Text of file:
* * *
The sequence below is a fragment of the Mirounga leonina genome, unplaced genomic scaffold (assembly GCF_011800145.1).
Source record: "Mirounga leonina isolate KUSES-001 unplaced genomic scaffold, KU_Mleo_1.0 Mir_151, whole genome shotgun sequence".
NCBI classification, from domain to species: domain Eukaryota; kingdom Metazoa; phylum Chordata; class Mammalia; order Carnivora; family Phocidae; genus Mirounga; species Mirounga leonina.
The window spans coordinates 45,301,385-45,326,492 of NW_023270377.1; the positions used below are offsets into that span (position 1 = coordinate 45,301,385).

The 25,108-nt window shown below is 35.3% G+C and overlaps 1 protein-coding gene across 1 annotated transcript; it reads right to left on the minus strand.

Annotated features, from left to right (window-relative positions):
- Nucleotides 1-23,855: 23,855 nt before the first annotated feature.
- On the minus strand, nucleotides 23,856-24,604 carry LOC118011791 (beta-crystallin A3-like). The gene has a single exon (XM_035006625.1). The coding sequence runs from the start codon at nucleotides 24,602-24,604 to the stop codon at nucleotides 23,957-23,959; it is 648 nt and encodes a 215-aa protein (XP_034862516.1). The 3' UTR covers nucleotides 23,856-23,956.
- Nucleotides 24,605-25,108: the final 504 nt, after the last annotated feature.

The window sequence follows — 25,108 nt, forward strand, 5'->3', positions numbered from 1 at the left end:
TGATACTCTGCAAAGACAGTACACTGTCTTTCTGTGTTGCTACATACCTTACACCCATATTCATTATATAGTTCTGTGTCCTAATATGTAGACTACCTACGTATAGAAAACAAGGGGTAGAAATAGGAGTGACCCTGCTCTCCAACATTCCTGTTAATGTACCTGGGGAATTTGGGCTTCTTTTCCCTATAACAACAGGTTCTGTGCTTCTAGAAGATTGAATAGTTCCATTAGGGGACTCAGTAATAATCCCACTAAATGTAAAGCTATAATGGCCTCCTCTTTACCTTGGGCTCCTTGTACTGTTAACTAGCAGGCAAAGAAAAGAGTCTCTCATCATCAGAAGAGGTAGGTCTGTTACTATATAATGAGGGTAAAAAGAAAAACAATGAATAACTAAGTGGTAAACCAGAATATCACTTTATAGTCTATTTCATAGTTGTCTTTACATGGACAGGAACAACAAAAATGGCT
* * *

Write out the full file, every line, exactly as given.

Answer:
The sequence below is a fragment of the Mirounga leonina genome, unplaced genomic scaffold (assembly GCF_011800145.1).
Source record: "Mirounga leonina isolate KUSES-001 unplaced genomic scaffold, KU_Mleo_1.0 Mir_151, whole genome shotgun sequence".
NCBI classification, from domain to species: domain Eukaryota; kingdom Metazoa; phylum Chordata; class Mammalia; order Carnivora; family Phocidae; genus Mirounga; species Mirounga leonina.
The window spans coordinates 45,301,385-45,326,492 of NW_023270377.1; the positions used below are offsets into that span (position 1 = coordinate 45,301,385).

The 25,108-nt window shown below is 35.3% G+C and overlaps 1 protein-coding gene across 1 annotated transcript; it reads right to left on the minus strand.

Annotated features, from left to right (window-relative positions):
- Nucleotides 1-23,855: 23,855 nt before the first annotated feature.
- On the minus strand, nucleotides 23,856-24,604 carry LOC118011791 (beta-crystallin A3-like). The gene has a single exon (XM_035006625.1). The coding sequence runs from the start codon at nucleotides 24,602-24,604 to the stop codon at nucleotides 23,957-23,959; it is 648 nt and encodes a 215-aa protein (XP_034862516.1). The 3' UTR covers nucleotides 23,856-23,956.
- Nucleotides 24,605-25,108: the final 504 nt, after the last annotated feature.

The window sequence follows — 25,108 nt, forward strand, 5'->3', positions numbered from 1 at the left end:
TGATACTCTGCAAAGACAGTACACTGTCTTTCTGTGTTGCTACATACCTTACACCCATATTCATTATATAGTTCTGTGTCCTAATATGTAGACTACCTACGTATAGAAAACAAGGGGTAGAAATAGGAGTGACCCTGCTCTCCAACATTCCTGTTAATGTACCTGGGGAATTTGGGCTTCTTTTCCCTATAACAACAGGTTCTGTGCTTCTAGAAGATTGAATAGTTCCATTAGGGGACTCAGTAATAATCCCACTAAATGTAAAGCTATAATGGCCTCCTCTTTACCTTGGGCTCCTTGTACTGTTAACTAGCAGGCAAAGAAAAGAGTCTCTCATCATCAGAAGAGGTAGGTCTGTTACTATATAATGAGGGTAAAAAGAAAAACAATGAATAACTAAGTGGTAAACCAGAATATCACTTTATAGTCTATTTCATAGTTGTCTTTACATGGACAGGAACAACAAAAATGGCT